Well shot by director Grunberg and cinematographer Brendan Galvin (Veronica Guerin; Immortals; Self/less), it's kind of the inverse of the sleek action scenes found in the John Wick films - it's dark, gritty, and brutal, and whereas those films often create the impression of near weightlessness, here, it's the tangible physicality that works so well, the sense of visceral devastation that results from a particular impact rather than anything balletic. Editors Carsten Kurpanek (Kickboxer: Vengeance) and Todd E. Miller (The Expendables 2; The Purge: Election Year; Mechanic: Resurrection) also do terrific work here. Large portions of the scene take place in reasonably poorly lit underground tunnels, with very little to distinguish one location from another, so the fact that the grammar of the combat is so well maintained is a credit to them – you always know roughly where you are at any given moment, and never once did I find myself losing consciousness because of a flurry of incoherent edits (another problem with the Taken films).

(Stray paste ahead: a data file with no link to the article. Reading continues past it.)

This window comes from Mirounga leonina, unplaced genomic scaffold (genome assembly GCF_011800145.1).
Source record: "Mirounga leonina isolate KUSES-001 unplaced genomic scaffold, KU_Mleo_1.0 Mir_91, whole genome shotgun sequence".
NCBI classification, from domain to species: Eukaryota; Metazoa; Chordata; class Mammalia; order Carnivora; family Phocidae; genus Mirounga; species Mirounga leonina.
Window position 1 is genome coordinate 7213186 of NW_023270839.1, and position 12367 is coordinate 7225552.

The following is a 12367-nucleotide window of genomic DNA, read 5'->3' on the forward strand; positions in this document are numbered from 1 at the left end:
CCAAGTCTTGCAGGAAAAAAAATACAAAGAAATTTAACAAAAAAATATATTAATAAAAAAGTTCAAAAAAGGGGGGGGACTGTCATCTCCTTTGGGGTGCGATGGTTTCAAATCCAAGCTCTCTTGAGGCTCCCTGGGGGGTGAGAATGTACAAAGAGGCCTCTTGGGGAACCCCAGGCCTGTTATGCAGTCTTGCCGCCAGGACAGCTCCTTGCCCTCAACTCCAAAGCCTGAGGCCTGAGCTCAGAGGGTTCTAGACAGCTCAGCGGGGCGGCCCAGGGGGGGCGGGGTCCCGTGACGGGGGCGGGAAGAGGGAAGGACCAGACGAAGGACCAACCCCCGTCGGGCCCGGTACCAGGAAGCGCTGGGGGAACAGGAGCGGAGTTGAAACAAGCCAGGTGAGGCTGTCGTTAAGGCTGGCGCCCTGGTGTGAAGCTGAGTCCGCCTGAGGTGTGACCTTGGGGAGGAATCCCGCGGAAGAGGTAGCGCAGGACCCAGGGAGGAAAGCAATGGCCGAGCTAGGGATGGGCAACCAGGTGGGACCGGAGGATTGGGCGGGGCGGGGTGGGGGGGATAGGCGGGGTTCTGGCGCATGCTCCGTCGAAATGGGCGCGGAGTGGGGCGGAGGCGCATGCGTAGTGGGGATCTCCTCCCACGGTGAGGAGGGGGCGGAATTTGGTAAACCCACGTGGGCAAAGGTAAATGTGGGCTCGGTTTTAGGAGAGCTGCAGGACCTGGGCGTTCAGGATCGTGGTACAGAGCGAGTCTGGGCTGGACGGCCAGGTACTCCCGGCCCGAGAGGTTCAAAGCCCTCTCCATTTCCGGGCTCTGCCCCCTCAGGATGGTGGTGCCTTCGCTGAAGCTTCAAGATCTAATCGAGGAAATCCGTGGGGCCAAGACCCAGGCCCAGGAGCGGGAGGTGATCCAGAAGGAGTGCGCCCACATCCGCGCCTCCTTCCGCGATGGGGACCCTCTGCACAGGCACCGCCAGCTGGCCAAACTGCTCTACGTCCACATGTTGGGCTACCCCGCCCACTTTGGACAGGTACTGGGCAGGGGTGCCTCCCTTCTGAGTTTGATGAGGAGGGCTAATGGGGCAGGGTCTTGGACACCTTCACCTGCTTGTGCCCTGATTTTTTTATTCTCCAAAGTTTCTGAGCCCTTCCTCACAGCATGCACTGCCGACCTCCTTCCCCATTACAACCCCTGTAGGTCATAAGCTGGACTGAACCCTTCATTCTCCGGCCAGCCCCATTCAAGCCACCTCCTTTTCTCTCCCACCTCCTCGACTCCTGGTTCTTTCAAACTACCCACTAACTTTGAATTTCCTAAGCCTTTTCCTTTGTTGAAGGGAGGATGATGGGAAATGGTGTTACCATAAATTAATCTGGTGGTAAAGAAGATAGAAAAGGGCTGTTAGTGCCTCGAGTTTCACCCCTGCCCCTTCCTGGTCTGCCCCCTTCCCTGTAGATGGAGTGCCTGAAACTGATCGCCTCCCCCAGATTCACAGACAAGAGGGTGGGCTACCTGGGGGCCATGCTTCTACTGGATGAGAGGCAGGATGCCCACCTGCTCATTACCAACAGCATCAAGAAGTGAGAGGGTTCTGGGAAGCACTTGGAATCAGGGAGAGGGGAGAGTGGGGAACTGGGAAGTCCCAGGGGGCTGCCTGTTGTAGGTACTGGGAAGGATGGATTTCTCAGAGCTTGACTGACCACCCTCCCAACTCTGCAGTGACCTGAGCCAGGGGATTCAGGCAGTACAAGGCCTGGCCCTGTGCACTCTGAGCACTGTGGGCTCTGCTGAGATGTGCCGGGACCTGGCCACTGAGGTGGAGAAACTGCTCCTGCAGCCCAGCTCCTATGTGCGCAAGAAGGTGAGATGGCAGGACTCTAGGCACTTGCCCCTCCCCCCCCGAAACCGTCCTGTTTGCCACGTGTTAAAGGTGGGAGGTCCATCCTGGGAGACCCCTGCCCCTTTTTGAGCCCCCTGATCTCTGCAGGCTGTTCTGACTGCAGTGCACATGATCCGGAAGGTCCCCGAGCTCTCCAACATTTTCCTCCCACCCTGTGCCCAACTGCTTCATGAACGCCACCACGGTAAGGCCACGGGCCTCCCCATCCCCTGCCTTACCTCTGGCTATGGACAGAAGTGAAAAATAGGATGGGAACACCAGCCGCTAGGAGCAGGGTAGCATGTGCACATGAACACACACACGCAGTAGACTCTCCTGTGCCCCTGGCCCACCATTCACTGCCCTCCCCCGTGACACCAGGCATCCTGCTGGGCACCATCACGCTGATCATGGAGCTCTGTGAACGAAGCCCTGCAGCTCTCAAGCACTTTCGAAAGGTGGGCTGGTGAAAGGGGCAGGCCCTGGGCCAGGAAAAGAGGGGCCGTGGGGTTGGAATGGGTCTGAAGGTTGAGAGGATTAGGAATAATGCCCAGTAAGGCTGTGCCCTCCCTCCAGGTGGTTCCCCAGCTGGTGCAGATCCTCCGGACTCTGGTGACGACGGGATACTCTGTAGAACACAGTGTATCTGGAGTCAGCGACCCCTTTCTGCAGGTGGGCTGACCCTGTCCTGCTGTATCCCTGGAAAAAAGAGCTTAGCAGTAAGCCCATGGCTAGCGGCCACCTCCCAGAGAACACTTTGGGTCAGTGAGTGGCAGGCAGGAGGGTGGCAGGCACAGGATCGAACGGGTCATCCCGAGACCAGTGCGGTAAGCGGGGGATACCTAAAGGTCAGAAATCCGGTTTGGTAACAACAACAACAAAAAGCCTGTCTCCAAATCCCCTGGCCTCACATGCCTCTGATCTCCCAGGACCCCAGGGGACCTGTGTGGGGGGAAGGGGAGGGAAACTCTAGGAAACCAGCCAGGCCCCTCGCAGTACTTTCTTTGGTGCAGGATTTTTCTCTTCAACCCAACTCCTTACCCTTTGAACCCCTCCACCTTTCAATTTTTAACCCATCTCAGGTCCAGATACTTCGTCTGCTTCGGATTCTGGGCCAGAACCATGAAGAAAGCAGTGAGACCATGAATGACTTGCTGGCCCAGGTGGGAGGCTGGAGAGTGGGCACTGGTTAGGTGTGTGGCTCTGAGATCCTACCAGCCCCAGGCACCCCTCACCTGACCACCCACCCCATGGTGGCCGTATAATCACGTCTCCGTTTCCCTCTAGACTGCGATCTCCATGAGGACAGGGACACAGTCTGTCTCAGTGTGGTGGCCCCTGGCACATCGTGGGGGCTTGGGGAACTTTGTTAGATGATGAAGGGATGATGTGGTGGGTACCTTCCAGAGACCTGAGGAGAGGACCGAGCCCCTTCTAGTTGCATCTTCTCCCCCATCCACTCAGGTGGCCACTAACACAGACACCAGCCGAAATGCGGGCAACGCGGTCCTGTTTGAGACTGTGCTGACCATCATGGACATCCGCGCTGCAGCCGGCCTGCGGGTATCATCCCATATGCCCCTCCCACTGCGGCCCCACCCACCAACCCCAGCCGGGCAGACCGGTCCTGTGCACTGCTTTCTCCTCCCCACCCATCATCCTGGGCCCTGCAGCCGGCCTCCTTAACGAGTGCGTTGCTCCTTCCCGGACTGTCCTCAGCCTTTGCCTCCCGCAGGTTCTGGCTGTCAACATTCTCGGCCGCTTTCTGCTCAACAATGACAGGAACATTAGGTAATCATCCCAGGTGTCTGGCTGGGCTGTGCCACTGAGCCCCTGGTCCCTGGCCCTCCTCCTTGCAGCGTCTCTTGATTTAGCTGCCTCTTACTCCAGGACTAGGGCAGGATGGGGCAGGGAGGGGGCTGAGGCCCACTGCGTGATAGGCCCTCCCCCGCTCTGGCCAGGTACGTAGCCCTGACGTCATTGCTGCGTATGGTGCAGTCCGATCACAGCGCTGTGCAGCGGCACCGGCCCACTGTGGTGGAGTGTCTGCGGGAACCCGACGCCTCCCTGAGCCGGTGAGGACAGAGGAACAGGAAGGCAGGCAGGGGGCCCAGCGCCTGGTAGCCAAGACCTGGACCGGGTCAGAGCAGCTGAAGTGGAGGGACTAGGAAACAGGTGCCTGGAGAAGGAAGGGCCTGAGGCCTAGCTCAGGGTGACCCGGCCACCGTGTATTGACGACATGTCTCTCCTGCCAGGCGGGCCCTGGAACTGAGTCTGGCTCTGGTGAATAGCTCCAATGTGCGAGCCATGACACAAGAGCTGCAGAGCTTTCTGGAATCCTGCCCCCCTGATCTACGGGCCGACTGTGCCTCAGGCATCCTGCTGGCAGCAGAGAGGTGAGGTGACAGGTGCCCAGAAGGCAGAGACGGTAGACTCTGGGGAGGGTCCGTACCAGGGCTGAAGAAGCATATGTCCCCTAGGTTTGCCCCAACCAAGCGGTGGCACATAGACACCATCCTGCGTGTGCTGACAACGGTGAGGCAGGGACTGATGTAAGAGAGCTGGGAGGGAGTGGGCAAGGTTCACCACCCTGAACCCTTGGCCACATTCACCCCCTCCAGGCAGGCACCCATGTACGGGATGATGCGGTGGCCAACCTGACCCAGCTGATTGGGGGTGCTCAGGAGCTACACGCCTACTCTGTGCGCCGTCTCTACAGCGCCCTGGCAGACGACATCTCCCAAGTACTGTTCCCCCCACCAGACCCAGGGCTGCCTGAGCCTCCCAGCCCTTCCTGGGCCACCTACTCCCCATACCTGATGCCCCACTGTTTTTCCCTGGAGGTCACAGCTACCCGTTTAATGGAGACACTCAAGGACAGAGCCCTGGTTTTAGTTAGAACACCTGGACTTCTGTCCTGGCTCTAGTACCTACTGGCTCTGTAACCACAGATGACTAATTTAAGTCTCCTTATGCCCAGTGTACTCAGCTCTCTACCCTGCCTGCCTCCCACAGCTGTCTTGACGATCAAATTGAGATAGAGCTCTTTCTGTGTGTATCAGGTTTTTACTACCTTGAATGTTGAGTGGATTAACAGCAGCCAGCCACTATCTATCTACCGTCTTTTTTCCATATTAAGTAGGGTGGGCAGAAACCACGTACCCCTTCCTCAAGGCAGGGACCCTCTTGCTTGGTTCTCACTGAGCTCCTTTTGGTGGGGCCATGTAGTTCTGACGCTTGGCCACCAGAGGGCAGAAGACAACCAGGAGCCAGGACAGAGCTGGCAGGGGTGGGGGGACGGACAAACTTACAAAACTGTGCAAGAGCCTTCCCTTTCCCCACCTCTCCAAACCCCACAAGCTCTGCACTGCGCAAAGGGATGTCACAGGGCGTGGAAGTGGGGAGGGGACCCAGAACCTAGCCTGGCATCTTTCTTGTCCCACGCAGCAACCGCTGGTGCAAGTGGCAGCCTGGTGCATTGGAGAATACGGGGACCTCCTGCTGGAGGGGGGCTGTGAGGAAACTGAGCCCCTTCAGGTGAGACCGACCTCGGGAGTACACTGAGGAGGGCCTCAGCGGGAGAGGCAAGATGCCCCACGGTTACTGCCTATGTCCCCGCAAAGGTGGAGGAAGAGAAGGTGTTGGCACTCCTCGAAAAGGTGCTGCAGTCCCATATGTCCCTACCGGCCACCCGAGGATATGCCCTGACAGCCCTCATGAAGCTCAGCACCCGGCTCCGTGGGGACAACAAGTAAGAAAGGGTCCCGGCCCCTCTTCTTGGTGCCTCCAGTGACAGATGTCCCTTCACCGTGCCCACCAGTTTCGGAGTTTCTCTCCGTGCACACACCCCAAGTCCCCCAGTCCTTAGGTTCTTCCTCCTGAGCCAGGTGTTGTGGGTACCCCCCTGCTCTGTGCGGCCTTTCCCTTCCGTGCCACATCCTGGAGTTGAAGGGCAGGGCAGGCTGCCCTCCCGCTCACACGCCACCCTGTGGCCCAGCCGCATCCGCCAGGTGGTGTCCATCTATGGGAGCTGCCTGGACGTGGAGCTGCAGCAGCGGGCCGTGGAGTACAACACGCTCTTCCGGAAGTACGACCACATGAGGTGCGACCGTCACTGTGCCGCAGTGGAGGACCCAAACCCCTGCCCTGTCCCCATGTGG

Of course, a vital aspect of any Rambo movie is that a lot of what some people love will be the exact things that others despise. In this case, it's the laughably simplistic politics, the barely disguised xenophobia, the brutal violence, and the fetishisation of weaponry. On this last point, I can't recall, off the top of my head, another film which is so blatant in its glorification of guns, whether it's the long tracking shots of Rambo's collection of rifles, or the way the film lingers on the destruction they mete out. In short, this is the NRA's wet dream – an all-American hero dispensing biblical assault rifle-based vengeance on a bunch of greasy Mexican scumbags. Charlton Heston would be proud, bigly (yeah, I know, I'm mixing my right-wing references).